Archive for Natalie Portman

Brand new UK trailer for Thor: The Dark World

Posted in Film with tags , , , , , , , , , , , , , , , , on August 16, 2013 by Tom Austin-Morgan


The new trailer for Thor: The Dark World was released today and this time we get more! More plot, more characters, a better look at the locations including London and Asgaard, Idris Elba has taken off his mask as Heimdall, Tom Hiddleston is back as Loki and seems to be playing everyone against each other as usual, the voice-over is done by Anthony Hopkins.

Stellan Skarsgård, Kat Dennings and Natalie Portman are all back, the latter seemingly transported with Thor (Chris Hemsworth) to Asgaard and put in danger by the protagonist Malekith, whose face you can’t see in this trailer, but is played by Christopher Ecclestone. It looks like it’s going to be big. Very big!


New Thor: The Dark World trailer

Posted in Film with tags , , , , , , , , , , , , , on May 1, 2013 by Tom Austin-Morgan

Here’s the trailer for Thor: The Dark World, feast your eyes! It’ll need to work hard to be better than the first film, but it does look damn good. Not only are Chris Hemsworth and Tom Hiddleson back as Thor and Loki, but so are the other supporting cast including Natalie Portman, Stellan Skarsgård, Anthony Hopkins, Idris Elba and Kat Denning. This time there’s a new bad guy in the shape of Malekith, played by Christopher Eccleson (yes, that’s him at 1:15!). As far as I can make out he’s a Dark Elf, another race of people from the 9 realms who are conjurors of magic and he looks like he means business with Thor’s girlfriend Jane. Also it looks as though London get’s ripped apart by something huge. The next installment of Marvel’s Avengers saga will be released in October.


Review: Thor

Posted in Film with tags , , , , , , , , , , , , , , , , , , , , , , , , , , , , , , , , on May 2, 2011 by Tom Austin-Morgan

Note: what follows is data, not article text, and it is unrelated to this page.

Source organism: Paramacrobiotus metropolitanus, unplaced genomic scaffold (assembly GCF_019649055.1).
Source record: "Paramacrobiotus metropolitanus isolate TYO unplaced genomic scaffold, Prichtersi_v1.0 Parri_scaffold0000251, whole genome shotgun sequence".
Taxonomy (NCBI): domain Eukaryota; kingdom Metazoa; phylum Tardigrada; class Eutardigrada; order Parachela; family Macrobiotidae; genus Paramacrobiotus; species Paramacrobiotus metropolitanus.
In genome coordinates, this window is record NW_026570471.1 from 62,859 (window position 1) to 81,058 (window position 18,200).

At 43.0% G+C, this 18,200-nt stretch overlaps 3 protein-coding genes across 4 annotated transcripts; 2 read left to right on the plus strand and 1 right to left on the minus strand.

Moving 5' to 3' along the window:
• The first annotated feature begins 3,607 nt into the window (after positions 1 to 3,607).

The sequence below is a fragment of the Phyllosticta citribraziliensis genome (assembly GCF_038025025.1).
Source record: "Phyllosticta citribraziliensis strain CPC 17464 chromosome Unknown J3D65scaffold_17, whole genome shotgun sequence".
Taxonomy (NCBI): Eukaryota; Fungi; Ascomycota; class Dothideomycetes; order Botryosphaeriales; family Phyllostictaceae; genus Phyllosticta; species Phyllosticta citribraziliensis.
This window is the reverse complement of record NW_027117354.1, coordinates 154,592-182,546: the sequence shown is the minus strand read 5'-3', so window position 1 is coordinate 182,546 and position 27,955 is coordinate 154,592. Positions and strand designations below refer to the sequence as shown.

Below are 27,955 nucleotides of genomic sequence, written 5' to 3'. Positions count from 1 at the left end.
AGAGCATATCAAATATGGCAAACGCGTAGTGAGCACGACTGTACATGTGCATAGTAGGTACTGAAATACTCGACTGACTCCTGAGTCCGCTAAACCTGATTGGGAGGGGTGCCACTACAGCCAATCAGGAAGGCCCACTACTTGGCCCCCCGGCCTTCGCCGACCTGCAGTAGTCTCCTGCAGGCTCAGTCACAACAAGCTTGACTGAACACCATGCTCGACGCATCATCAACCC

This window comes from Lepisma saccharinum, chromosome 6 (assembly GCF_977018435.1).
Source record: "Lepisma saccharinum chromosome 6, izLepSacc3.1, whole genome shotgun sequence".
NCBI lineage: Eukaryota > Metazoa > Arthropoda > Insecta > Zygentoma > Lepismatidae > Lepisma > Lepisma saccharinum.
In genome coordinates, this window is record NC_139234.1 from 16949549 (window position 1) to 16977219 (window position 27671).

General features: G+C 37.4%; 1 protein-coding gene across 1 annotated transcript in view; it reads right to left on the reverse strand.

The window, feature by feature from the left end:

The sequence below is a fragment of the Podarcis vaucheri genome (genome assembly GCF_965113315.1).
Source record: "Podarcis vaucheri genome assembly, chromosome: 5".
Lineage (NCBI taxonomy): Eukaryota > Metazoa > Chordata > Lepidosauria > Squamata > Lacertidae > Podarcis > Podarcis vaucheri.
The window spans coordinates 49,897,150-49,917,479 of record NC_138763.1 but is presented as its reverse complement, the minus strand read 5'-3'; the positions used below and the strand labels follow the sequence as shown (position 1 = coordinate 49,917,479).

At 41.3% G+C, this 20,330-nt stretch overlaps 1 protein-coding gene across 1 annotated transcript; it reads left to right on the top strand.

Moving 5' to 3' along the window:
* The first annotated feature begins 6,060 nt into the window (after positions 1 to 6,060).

Thor is the latest in the slew of Marvel films leading up to ‘The Avengers’, coming out next year, and the first of the massive budget blockbusters of the Summer.

This is a slightly different beast than its superhero predecessors in that Thor (Chris Hemsworth) isn’t actually a superhero; he is the eponymous Norse God with the magic hammer, Mjöllnir. Though rather than Conan-style loin cloths or Hagar the Horrible furs and horned hats, these Norse Gods wear futuristic fantasy armour and chainmail. Thor even manages to get away with wearing a cape.

The premise is that Thor is banished to Earth from Asgard after invoking the wrath of a race of Ice Giants from another realm, Jotunheim,  by his father, Odin (Anthony Hopkins). Upon his arrival he is hit by a car carrying a group of scientists who have been studying strange weather patterns in the desert near the U.S./Mexican border. Now lost and hospitalised Thor has to redeem himself to regain his powers, which have also been stripped from him.

Meanwhile, S.H.I.E.L.D. agents find Mjöllnir in the desert and begin to confiscate the work of the scientists who ran him over. This team is led by Jane Foster (Natalie Portman, who is having a very busy year), or possibly Erik Selvig (Stellen Skarsgård) and accompanied by, for no obvious reason, Darcey Lewis (Kat Dennings). Portman becomes the love interest in a tender scene on top of the building she works and lives in where Thor explains where he comes from.

So Thor helps them to get their work back just as the rest of his pals (whose names I didn’t catch and weren’t repeated enough for you to remember them, which was a shame) from Asgard beam down to Earth to warn him of foul play back home involving his mischievous brother, Loki (Tom Hiddleson). Loki has sent a behemoth down to smite them all and the obligatory ridiculous giant robot fight scene starts with Thor eventually regaining his powers after seemingly giving his life for the fate of the world…or the shit-splat desert town he has found himself stranded in.

The Gods and Goddesses beam back to Asgard to face-off against Loki who has taken the throne, and whose motivations become slightly blurred at this point. But after a fist-fight and destroying the Rainbow Bridge, which connects Asgard to the other realms, and therefore from Jane, the film ends with both of them trying to find a way back to each other (Jane having been recruited by S.H.I.E.L.D.) which will obviously happen as it is stated in the credits that “Thor will return in The Avengers”.